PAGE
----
Bad actors also came out in force. Fax machines don't transmit watermarks, so some kinds of document fraud were easier. And it wasn't long before fax spam ("junk faxes") and unsolicited fax advertisements appeared. This is more intrusive than email spam because it costs the recipient paper and toner.
In the late 1980s, integrated faxmodems started to appear in PCs, outselling fax machines by 1994. But fax software was hard to use compared to the simple fax machine, didn't work with all faxmodems (fax transmissions had been standardized, but PC-to-modem interfaces hadn't), and users were confused. This remained the case until WinFax was built into Windows 95, providing a single built-in solution for software faxing. Meanwhile, the technophiles who had previously predicted that phone-based fax was a backward-looking technology were now certain they were right: shouldn't email and other electronic communication render fax entirely obsolete? Unfortunately, like fax software, email software and document formats were often clumsy and proprietary (PDF wasn't invented until 1993) and email systems of the time didn't handle attachments well. So fax remained a popular way to get information delivered on demand until the mid 1990s. Fax machines were easy to use and they worked; as happens so often, that was enough to keep them entrenched against email and fully-paperless communication until the late 1990s, when the Web exploded (and in certain areas like medicine and law where a facsimile of a handwritten signature still carried authority that a digital document did not). (Faxing did, though, pave the way for those other communication media by strengthening the expectation that you could get information on-demand any time you wanted.) The switchover was complete when bad actors switched from junk faxes to email spam.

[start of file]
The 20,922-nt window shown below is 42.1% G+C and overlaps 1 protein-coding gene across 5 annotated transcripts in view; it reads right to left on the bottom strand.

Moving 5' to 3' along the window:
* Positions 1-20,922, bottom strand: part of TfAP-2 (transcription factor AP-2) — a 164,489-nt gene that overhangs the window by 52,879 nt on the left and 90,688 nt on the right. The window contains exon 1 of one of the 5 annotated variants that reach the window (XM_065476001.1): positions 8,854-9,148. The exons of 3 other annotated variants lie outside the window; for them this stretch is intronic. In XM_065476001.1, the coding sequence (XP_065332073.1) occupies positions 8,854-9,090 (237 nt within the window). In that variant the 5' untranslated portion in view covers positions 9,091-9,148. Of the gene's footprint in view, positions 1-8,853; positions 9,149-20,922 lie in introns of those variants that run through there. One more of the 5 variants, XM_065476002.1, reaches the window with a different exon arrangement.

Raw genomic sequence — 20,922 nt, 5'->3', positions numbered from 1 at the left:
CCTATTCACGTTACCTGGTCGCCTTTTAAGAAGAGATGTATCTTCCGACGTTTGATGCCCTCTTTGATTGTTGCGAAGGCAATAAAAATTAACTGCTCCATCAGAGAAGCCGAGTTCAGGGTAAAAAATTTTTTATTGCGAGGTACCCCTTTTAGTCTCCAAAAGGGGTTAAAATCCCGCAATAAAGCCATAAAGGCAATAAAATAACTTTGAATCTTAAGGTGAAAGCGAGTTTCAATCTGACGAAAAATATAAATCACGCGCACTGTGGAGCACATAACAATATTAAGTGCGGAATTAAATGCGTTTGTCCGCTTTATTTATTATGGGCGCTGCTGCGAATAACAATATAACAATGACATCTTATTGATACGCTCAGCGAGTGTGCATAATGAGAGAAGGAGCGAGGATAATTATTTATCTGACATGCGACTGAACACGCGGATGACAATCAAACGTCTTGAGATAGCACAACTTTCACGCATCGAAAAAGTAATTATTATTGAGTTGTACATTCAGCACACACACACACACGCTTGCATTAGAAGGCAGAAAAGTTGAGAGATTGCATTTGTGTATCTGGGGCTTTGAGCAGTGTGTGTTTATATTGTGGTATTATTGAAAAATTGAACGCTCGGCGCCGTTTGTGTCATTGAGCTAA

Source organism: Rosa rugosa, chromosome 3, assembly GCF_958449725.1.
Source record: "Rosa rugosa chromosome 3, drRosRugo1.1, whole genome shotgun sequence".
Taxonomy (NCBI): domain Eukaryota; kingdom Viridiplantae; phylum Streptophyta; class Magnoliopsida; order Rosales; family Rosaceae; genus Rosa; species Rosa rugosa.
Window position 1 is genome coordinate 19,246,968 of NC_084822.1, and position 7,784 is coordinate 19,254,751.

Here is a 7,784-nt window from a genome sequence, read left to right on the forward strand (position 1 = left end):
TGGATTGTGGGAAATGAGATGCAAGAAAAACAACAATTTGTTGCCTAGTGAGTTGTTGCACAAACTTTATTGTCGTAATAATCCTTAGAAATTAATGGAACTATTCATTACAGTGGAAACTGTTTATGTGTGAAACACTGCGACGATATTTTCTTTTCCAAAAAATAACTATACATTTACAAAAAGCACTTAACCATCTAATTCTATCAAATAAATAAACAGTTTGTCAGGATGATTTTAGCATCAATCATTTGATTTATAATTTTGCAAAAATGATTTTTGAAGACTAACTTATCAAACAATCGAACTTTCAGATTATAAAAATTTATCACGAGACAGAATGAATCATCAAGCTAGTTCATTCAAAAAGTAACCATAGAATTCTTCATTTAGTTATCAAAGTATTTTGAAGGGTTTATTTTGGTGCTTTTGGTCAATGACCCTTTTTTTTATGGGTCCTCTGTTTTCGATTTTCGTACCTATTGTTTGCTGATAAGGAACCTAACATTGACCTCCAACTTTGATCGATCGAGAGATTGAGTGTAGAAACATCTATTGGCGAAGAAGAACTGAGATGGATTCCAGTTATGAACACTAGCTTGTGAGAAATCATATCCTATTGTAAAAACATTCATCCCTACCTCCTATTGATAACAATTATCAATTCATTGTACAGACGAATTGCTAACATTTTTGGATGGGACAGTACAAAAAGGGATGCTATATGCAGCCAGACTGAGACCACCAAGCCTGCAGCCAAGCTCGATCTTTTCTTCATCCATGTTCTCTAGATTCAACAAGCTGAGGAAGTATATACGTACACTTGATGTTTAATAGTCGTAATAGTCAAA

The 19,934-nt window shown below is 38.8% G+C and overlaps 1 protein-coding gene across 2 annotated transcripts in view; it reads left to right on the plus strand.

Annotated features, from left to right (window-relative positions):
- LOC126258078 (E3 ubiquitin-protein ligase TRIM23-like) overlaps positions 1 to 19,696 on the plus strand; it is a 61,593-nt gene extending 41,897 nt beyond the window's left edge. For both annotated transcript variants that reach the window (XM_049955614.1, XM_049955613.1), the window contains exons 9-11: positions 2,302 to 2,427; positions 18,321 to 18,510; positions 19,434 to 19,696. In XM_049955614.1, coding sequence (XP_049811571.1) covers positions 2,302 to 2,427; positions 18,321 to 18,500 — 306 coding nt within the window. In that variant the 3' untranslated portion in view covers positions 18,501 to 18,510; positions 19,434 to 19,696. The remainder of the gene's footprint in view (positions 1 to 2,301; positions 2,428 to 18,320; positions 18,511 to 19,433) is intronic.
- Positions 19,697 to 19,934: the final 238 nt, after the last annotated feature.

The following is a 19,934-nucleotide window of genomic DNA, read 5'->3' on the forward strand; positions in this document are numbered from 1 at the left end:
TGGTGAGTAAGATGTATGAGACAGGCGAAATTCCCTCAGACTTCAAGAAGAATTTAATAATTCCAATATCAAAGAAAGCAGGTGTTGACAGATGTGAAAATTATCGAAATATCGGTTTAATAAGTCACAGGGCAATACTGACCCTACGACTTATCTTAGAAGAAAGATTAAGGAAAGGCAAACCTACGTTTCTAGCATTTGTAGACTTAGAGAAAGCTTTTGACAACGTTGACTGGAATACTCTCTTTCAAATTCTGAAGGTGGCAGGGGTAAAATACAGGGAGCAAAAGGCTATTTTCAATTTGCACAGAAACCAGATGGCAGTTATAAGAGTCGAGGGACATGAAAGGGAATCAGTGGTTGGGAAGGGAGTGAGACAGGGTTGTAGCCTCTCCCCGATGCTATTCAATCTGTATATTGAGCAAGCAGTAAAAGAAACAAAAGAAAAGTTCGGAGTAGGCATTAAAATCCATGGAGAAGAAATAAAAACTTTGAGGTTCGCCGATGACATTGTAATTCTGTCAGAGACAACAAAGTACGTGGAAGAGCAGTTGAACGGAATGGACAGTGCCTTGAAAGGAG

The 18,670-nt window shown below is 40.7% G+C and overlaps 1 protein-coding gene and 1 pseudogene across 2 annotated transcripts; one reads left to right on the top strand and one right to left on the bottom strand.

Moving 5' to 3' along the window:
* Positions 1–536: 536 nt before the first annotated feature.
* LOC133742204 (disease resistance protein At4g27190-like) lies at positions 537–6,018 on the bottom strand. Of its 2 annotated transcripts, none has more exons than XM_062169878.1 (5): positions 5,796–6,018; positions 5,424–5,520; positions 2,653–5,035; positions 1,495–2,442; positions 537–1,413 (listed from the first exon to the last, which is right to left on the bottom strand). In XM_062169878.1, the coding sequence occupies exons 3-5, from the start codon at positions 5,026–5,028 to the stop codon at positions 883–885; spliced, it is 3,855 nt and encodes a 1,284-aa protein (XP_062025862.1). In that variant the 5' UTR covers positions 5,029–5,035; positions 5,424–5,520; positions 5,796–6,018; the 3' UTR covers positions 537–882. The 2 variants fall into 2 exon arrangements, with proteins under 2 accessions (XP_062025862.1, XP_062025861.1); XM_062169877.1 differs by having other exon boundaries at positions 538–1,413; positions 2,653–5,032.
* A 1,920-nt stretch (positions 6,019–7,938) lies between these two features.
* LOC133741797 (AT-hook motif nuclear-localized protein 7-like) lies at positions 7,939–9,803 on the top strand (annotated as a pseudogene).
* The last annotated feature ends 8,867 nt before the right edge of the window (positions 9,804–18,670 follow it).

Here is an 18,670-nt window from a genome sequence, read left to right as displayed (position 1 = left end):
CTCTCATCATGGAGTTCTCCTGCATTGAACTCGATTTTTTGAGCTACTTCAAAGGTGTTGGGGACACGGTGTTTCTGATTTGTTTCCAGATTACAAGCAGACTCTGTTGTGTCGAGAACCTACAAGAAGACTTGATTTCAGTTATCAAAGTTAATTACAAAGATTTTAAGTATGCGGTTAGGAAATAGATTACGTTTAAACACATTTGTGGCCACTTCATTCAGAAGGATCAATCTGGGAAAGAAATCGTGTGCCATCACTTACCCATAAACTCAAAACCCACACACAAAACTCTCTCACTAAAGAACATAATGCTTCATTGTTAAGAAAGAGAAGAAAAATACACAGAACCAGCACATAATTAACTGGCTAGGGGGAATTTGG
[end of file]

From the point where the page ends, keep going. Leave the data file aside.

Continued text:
Where are they now? Derivatives of Huffman coding—variable-length prefix codes—are used in pkzip, JPEG, and MP3 compression. Many of the leading engineers at Fairchild Camera and Instrument would eventually go on to found the "Fairchildren", the companies that seeded Silicon Valley, including AMD, Intel, Intersil, and National Semiconductor. The Carterfone decision made it legal to connect whatever you want to your phone lines, leading to the proliferation of low-cost direct-connect modems and dial-up ISPs that fueled the explosion of the consumer Internet in the late 1990s.